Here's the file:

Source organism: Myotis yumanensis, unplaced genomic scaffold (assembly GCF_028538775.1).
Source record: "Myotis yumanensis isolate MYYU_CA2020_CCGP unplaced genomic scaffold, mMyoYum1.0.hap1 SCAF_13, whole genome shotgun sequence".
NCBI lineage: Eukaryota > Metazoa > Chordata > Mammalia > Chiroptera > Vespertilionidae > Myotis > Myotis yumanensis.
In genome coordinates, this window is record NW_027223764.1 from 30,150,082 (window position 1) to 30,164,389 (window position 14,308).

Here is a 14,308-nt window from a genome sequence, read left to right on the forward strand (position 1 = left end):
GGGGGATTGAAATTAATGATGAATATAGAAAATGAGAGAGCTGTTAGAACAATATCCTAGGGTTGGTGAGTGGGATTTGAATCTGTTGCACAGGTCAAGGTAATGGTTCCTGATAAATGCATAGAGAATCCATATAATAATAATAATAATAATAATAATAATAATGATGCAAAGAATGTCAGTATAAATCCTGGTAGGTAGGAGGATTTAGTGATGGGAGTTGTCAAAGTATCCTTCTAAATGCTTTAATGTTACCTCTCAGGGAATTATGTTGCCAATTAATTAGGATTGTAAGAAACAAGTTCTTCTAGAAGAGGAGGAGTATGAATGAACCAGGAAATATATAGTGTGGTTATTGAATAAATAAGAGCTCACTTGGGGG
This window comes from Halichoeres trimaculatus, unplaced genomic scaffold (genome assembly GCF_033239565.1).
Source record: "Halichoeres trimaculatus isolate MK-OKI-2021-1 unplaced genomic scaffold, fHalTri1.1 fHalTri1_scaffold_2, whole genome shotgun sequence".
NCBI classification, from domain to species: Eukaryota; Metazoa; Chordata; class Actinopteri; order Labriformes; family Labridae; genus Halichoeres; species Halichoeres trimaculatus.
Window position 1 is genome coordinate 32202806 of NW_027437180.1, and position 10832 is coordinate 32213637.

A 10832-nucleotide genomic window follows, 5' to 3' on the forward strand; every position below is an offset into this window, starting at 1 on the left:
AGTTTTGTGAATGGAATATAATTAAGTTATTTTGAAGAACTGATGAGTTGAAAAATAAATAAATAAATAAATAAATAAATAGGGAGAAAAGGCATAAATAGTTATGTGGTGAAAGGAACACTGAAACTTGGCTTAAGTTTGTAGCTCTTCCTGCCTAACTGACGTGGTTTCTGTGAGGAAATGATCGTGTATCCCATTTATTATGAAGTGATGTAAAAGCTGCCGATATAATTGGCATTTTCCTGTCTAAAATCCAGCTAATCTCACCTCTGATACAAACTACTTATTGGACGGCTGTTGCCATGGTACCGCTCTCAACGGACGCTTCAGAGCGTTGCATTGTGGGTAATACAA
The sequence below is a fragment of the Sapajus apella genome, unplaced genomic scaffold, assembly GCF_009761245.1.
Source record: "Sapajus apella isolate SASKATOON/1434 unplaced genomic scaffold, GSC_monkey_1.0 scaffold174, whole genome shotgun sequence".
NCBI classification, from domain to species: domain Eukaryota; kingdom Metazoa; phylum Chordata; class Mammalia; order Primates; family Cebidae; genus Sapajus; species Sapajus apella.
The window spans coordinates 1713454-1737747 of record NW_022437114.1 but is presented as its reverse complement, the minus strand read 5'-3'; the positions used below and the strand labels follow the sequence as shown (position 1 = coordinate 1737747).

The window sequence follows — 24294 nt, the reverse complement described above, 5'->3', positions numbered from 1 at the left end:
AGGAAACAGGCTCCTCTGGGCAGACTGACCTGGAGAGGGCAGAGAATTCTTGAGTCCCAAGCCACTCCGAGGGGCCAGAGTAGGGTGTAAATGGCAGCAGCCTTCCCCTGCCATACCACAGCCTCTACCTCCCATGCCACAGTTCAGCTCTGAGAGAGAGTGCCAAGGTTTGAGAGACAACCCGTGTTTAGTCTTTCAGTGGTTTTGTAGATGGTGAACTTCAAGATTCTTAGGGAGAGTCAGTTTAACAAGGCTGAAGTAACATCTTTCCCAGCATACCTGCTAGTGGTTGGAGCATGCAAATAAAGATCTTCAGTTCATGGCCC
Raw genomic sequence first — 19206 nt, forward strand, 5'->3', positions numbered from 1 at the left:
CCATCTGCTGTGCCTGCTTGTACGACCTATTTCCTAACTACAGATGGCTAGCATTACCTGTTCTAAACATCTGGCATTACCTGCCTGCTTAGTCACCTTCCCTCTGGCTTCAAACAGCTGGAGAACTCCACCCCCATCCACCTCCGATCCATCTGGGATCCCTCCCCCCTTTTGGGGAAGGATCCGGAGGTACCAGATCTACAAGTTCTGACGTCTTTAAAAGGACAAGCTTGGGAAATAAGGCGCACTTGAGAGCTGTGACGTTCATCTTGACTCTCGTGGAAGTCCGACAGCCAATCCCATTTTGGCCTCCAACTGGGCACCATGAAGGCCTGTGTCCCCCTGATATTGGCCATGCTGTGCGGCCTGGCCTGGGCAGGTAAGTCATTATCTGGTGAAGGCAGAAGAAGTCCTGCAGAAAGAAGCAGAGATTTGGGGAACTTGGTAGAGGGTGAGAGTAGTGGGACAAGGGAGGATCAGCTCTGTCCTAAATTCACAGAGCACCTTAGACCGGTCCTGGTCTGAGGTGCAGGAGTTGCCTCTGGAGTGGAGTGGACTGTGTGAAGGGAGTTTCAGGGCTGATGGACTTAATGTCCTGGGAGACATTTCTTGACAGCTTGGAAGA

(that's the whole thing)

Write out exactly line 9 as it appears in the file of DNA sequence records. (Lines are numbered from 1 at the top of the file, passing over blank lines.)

NCBI classification, from domain to species: Eukaryota; Metazoa; Chordata; class Actinopteri; order Labriformes; family Labridae; genus Halichoeres; species Halichoeres trimaculatus.